"....Angus Mackie and Gordon Brown laid on calm reflective seas and warm sunshine as they taught us about kayaking photography. Superb days with lots of fun and learning.
My gear is all dried and put away and I have now had a chance to reflect on our 3 days. I really enjoyed our time together and I felt I learnt a lot about photographing kayaking and scenery from a kayak. Angus and Gordon were such entertaining and instructive coaches and everyone was such good company. I think I will need to renew my acquaintance with Kyle Rhea sometime soon to see if I can master a low brace turn without requiring a snorkel! I am itching to to try some of Angus's suggested editing techniques and maybe even a stitched panorama...."
Richard BottJust one of the comments from this year's Scotland360° / Skyak Adventures sea kayaking photography course. To see more of the photography, discover some of the secrets behind successful photography from a sea kayak and enjoy the highlights from the three days, please read on....
The weekend of 5th and 6th September was one of fun and photography at Castle Tioram and Strontian. I ran the first SSKEG photography weekend which proved to be both popular and successful.
Take nine very capable sea kayakers armed with a variety of cameras, add in the scenic location of Castle Tioram and Loch Moidart and top it with a weekend blessed with great light for photography and the result was just short of 2000 photographs. Still water and great backdrops, moving water for action, bouncy water for fun… Oh, and did I mention that there was a great deal of fun and laughter as well?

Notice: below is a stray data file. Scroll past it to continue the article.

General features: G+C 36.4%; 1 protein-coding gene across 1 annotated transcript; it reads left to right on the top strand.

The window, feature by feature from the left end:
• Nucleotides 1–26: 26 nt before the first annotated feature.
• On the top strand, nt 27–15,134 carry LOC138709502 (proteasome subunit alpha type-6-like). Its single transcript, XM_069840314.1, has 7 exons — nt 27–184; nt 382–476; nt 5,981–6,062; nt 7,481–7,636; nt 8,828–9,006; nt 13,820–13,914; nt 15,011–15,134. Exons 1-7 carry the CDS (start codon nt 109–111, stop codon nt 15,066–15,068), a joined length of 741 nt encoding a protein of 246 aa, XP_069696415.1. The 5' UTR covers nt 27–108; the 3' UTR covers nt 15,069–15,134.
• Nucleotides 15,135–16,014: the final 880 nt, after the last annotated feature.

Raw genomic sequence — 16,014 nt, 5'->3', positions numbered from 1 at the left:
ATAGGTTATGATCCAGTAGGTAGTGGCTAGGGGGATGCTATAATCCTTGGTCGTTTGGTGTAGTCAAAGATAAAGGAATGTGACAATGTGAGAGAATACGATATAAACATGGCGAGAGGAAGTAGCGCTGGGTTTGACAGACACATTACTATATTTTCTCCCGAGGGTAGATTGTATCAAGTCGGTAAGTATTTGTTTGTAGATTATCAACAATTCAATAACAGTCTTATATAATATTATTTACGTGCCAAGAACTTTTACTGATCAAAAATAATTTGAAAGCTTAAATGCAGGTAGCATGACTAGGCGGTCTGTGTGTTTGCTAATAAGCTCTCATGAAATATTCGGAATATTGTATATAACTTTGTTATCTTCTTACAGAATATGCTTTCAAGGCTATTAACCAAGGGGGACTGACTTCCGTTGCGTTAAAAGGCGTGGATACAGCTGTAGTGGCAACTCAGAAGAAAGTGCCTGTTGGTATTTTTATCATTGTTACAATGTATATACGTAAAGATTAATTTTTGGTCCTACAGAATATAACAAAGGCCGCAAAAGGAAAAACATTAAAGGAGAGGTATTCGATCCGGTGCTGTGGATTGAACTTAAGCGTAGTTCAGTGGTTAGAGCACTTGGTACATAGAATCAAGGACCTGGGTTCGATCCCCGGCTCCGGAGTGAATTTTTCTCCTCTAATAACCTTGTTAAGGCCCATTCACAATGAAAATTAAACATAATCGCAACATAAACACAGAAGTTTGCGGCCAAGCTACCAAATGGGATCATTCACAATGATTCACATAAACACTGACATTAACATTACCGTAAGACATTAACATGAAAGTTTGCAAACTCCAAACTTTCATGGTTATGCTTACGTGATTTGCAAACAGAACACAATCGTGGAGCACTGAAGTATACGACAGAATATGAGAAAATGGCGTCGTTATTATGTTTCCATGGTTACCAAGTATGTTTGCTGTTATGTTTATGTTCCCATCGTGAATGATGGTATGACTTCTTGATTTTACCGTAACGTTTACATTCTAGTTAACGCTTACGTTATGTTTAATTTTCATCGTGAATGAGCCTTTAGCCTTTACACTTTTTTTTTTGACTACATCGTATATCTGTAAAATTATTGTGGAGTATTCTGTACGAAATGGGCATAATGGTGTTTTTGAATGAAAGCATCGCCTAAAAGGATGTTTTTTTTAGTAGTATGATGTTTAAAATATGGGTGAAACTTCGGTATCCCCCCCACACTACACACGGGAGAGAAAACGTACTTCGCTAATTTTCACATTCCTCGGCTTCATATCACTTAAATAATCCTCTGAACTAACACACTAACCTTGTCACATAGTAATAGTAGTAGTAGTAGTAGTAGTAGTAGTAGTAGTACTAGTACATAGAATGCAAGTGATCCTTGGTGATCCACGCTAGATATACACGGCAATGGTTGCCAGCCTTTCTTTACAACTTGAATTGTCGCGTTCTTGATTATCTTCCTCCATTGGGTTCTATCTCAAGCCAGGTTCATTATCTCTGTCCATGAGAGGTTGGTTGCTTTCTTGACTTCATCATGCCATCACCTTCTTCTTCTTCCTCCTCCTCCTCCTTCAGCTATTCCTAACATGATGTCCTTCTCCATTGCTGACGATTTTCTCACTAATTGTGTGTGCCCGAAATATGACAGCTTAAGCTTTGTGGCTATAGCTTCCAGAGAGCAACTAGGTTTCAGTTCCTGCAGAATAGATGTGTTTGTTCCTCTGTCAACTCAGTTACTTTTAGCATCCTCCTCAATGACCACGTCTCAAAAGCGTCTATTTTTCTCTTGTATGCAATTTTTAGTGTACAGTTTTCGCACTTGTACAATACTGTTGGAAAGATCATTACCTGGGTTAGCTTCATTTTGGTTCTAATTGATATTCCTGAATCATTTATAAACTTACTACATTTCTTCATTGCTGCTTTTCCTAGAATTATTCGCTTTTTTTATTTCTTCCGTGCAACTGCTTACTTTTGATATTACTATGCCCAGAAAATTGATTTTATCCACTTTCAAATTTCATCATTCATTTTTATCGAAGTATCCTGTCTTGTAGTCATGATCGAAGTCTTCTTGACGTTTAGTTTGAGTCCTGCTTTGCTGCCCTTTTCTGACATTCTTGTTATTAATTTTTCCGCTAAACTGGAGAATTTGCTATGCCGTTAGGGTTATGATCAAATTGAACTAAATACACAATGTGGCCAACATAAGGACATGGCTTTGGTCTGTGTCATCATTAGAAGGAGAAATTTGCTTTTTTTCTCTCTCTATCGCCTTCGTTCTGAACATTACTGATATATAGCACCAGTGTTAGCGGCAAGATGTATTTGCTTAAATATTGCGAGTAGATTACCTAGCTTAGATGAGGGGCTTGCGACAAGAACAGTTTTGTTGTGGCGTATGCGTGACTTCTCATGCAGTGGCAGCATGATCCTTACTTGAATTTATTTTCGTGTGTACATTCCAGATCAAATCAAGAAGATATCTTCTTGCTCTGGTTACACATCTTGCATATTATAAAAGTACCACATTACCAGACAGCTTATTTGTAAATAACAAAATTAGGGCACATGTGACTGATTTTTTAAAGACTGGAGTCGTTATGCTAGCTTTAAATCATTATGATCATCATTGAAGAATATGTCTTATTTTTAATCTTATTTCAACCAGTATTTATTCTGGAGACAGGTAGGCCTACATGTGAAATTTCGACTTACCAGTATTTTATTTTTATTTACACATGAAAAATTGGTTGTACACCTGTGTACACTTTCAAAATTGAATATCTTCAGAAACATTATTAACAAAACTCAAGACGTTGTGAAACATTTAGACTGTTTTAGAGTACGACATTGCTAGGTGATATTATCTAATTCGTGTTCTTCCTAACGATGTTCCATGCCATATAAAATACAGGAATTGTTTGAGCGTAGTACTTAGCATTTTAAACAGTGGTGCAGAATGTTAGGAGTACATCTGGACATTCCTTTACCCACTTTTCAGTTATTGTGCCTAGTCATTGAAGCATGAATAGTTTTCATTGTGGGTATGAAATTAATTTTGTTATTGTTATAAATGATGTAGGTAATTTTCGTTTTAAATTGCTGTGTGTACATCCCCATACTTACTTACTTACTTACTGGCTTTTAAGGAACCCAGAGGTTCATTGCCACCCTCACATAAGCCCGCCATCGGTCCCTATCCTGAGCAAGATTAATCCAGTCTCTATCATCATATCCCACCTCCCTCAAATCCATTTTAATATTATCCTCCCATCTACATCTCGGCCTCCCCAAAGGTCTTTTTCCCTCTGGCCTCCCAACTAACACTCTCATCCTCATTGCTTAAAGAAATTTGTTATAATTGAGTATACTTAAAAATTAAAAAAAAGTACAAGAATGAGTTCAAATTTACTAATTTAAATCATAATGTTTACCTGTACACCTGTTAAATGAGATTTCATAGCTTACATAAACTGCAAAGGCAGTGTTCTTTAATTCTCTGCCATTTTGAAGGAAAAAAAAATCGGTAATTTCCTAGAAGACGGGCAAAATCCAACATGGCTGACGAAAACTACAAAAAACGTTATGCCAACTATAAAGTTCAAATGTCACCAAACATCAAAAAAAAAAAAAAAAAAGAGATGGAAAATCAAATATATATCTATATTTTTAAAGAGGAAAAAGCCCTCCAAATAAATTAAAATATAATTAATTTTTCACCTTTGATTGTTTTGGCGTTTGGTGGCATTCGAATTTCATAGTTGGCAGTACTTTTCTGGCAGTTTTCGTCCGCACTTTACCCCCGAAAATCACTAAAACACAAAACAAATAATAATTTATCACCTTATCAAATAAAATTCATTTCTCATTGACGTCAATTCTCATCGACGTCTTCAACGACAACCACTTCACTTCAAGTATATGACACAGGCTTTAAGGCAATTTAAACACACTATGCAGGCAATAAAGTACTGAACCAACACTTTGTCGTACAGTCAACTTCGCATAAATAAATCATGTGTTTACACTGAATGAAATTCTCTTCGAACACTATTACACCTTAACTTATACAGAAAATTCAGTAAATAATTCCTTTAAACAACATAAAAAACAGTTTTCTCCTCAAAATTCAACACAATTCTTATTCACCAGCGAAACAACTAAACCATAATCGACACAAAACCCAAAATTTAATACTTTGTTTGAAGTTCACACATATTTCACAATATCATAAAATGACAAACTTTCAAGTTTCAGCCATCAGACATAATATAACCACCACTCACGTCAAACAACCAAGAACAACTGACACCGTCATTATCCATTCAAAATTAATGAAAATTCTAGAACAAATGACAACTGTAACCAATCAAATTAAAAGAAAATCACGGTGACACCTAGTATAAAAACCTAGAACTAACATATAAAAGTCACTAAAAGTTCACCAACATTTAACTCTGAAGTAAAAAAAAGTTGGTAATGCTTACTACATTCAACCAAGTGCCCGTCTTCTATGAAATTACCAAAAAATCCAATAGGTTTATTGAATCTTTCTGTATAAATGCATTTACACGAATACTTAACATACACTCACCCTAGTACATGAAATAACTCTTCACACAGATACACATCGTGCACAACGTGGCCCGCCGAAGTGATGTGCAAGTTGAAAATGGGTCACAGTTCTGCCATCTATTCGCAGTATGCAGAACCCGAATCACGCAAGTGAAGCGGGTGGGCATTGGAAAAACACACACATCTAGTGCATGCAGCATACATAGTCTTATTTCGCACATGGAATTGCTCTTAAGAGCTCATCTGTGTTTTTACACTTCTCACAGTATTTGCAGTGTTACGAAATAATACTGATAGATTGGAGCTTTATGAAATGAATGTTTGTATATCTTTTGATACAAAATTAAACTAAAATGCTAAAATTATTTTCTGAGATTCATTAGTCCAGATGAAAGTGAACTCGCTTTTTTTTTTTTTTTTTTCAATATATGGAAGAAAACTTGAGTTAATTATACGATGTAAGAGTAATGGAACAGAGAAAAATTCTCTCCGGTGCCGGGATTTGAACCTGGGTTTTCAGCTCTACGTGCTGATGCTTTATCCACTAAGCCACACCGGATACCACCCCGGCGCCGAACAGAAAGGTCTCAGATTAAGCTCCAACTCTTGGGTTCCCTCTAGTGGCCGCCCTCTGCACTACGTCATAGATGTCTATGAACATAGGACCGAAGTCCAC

Our last day of the Easter holidays on Skye was to be one to remember. Having had a great day out in Loch Bracadale with Pete the day before, our conversation now turned to the subject of open crossings. We were keen to explore more of Skye and the islands of Fladda-chuin to the north were fast becoming the target.
The weather forecast was looking good with the winds dying down to around Force 1 or 2 and the conditions becoming very favourable. On the basis of such good conditions, we hatched a plan to take in the islands of Eilean Trodday, Fladda-chuain and Gaeilavore to the north of Rubha Hunish. As the furthest north headland on Skye, Rubha Hunish juts out into the Minch with the effect that the tide sweeps around the point. Sound and careful planning is therefore required to take advantage of the tides and not to be caught out in the strong tidal streams.
A few days in Arisaig and an opportunity to use our kayaks to explore the surrounding area and the wonderful coastline. With paddling trips to the Arisaig skerries, to Koydart and taking some time to chill and to enjoy time together, this was quality time. Making use of capable boats, great weather and the urge to explore, we toured the area and found our way into some beautiful nooks and crannies along the coastline.